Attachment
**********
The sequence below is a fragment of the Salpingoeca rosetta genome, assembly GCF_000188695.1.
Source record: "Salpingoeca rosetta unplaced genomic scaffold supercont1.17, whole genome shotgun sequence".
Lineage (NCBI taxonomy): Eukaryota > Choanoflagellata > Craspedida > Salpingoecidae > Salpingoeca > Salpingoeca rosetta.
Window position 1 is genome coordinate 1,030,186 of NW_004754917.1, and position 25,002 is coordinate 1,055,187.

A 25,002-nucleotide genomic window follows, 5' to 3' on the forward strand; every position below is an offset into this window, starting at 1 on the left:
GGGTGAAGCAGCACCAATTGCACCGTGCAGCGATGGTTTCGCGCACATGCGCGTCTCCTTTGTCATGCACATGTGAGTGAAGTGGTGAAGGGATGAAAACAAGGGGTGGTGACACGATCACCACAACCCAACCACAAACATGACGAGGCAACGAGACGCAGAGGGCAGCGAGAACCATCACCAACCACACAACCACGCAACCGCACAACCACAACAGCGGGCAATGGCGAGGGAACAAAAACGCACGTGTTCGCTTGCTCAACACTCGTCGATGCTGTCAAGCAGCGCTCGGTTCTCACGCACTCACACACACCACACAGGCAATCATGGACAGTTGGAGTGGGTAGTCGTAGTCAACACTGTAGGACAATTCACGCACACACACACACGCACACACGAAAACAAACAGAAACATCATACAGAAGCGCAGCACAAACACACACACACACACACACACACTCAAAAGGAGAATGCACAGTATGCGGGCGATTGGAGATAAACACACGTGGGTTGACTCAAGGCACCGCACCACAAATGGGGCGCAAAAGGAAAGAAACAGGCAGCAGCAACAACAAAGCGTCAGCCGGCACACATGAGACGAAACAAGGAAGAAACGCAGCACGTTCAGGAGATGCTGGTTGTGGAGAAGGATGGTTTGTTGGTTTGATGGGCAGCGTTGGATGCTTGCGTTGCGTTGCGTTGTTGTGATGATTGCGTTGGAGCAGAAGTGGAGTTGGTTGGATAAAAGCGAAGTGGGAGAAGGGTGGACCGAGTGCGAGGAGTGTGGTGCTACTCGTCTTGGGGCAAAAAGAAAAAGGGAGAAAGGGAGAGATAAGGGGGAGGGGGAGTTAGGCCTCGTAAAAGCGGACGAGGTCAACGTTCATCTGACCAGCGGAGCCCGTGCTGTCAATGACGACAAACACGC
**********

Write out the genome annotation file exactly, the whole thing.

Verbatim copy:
The sequence below is a fragment of the Salpingoeca rosetta genome, assembly GCF_000188695.1.
Source record: "Salpingoeca rosetta unplaced genomic scaffold supercont1.17, whole genome shotgun sequence".
Lineage (NCBI taxonomy): Eukaryota > Choanoflagellata > Craspedida > Salpingoecidae > Salpingoeca > Salpingoeca rosetta.
Window position 1 is genome coordinate 1,030,186 of NW_004754917.1, and position 25,002 is coordinate 1,055,187.

A 25,002-nucleotide genomic window follows, 5' to 3' on the forward strand; every position below is an offset into this window, starting at 1 on the left:
GGGTGAAGCAGCACCAATTGCACCGTGCAGCGATGGTTTCGCGCACATGCGCGTCTCCTTTGTCATGCACATGTGAGTGAAGTGGTGAAGGGATGAAAACAAGGGGTGGTGACACGATCACCACAACCCAACCACAAACATGACGAGGCAACGAGACGCAGAGGGCAGCGAGAACCATCACCAACCACACAACCACGCAACCGCACAACCACAACAGCGGGCAATGGCGAGGGAACAAAAACGCACGTGTTCGCTTGCTCAACACTCGTCGATGCTGTCAAGCAGCGCTCGGTTCTCACGCACTCACACACACCACACAGGCAATCATGGACAGTTGGAGTGGGTAGTCGTAGTCAACACTGTAGGACAATTCACGCACACACACACACGCACACACGAAAACAAACAGAAACATCATACAGAAGCGCAGCACAAACACACACACACACACACACACACTCAAAAGGAGAATGCACAGTATGCGGGCGATTGGAGATAAACACACGTGGGTTGACTCAAGGCACCGCACCACAAATGGGGCGCAAAAGGAAAGAAACAGGCAGCAGCAACAACAAAGCGTCAGCCGGCACACATGAGACGAAACAAGGAAGAAACGCAGCACGTTCAGGAGATGCTGGTTGTGGAGAAGGATGGTTTGTTGGTTTGATGGGCAGCGTTGGATGCTTGCGTTGCGTTGCGTTGTTGTGATGATTGCGTTGGAGCAGAAGTGGAGTTGGTTGGATAAAAGCGAAGTGGGAGAAGGGTGGACCGAGTGCGAGGAGTGTGGTGCTACTCGTCTTGGGGCAAAAAGAAAAAGGGAGAAAGGGAGAGATAAGGGGGAGGGGGAGTTAGGCCTCGTAAAAGCGGACGAGGTCAACGTTCATCTGACCAGCGGAGCCCGTGCTGTCAATGACGACAAACACGC